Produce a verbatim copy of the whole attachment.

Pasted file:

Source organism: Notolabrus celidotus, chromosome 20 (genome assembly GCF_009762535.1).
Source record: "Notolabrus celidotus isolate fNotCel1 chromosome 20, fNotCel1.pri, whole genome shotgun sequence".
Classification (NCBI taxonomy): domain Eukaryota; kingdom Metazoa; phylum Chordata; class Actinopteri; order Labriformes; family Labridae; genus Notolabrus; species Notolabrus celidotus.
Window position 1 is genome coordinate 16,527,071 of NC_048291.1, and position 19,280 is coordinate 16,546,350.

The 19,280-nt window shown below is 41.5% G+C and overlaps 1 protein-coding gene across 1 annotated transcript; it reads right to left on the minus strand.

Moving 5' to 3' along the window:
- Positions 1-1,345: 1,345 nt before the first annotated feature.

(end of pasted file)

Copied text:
Source organism: Notolabrus celidotus, chromosome 20 (genome assembly GCF_009762535.1).
Source record: "Notolabrus celidotus isolate fNotCel1 chromosome 20, fNotCel1.pri, whole genome shotgun sequence".
Classification (NCBI taxonomy): domain Eukaryota; kingdom Metazoa; phylum Chordata; class Actinopteri; order Labriformes; family Labridae; genus Notolabrus; species Notolabrus celidotus.
Window position 1 is genome coordinate 16,527,071 of NC_048291.1, and position 19,280 is coordinate 16,546,350.

The 19,280-nt window shown below is 41.5% G+C and overlaps 1 protein-coding gene across 1 annotated transcript; it reads right to left on the minus strand.

Moving 5' to 3' along the window:
- Positions 1-1,345: 1,345 nt before the first annotated feature.